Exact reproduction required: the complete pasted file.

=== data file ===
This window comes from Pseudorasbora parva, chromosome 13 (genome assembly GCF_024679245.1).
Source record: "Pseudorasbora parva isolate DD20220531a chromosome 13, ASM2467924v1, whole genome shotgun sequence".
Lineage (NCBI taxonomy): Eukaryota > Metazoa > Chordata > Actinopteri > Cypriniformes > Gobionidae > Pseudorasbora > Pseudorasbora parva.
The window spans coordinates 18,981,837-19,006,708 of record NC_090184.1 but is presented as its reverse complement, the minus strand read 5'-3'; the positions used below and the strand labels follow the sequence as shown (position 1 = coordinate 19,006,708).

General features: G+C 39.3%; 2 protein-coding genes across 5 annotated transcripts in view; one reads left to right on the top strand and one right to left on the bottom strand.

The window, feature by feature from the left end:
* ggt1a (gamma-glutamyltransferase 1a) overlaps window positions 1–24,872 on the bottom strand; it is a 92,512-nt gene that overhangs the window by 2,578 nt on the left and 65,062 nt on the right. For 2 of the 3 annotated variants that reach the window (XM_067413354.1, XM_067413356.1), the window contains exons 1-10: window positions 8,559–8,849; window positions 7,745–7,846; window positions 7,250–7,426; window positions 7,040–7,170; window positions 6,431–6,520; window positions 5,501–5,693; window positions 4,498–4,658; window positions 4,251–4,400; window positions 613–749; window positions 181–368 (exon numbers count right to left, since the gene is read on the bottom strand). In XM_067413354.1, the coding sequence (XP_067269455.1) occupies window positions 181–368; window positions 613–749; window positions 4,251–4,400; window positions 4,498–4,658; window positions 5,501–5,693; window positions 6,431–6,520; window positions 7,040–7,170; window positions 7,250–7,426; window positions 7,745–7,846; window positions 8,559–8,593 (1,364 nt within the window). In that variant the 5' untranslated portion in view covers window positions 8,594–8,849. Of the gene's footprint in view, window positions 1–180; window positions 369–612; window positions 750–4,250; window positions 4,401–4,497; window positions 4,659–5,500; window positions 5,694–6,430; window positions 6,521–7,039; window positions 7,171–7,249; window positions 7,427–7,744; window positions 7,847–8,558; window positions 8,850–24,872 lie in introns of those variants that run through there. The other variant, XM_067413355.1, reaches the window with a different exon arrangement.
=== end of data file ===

This window comes from Pseudorasbora parva, chromosome 13 (genome assembly GCF_024679245.1).
Source record: "Pseudorasbora parva isolate DD20220531a chromosome 13, ASM2467924v1, whole genome shotgun sequence".
Lineage (NCBI taxonomy): Eukaryota > Metazoa > Chordata > Actinopteri > Cypriniformes > Gobionidae > Pseudorasbora > Pseudorasbora parva.
The window spans coordinates 18,981,837-19,006,708 of record NC_090184.1 but is presented as its reverse complement, the minus strand read 5'-3'; the positions used below and the strand labels follow the sequence as shown (position 1 = coordinate 19,006,708).

General features: G+C 39.3%; 2 protein-coding genes across 5 annotated transcripts in view; one reads left to right on the top strand and one right to left on the bottom strand.

The window, feature by feature from the left end:
* ggt1a (gamma-glutamyltransferase 1a) overlaps window positions 1–24,872 on the bottom strand; it is a 92,512-nt gene that overhangs the window by 2,578 nt on the left and 65,062 nt on the right. For 2 of the 3 annotated variants that reach the window (XM_067413354.1, XM_067413356.1), the window contains exons 1-10: window positions 8,559–8,849; window positions 7,745–7,846; window positions 7,250–7,426; window positions 7,040–7,170; window positions 6,431–6,520; window positions 5,501–5,693; window positions 4,498–4,658; window positions 4,251–4,400; window positions 613–749; window positions 181–368 (exon numbers count right to left, since the gene is read on the bottom strand). In XM_067413354.1, the coding sequence (XP_067269455.1) occupies window positions 181–368; window positions 613–749; window positions 4,251–4,400; window positions 4,498–4,658; window positions 5,501–5,693; window positions 6,431–6,520; window positions 7,040–7,170; window positions 7,250–7,426; window positions 7,745–7,846; window positions 8,559–8,593 (1,364 nt within the window). In that variant the 5' untranslated portion in view covers window positions 8,594–8,849. Of the gene's footprint in view, window positions 1–180; window positions 369–612; window positions 750–4,250; window positions 4,401–4,497; window positions 4,659–5,500; window positions 5,694–6,430; window positions 6,521–7,039; window positions 7,171–7,249; window positions 7,427–7,744; window positions 7,847–8,558; window positions 8,850–24,872 lie in introns of those variants that run through there. The other variant, XM_067413355.1, reaches the window with a different exon arrangement.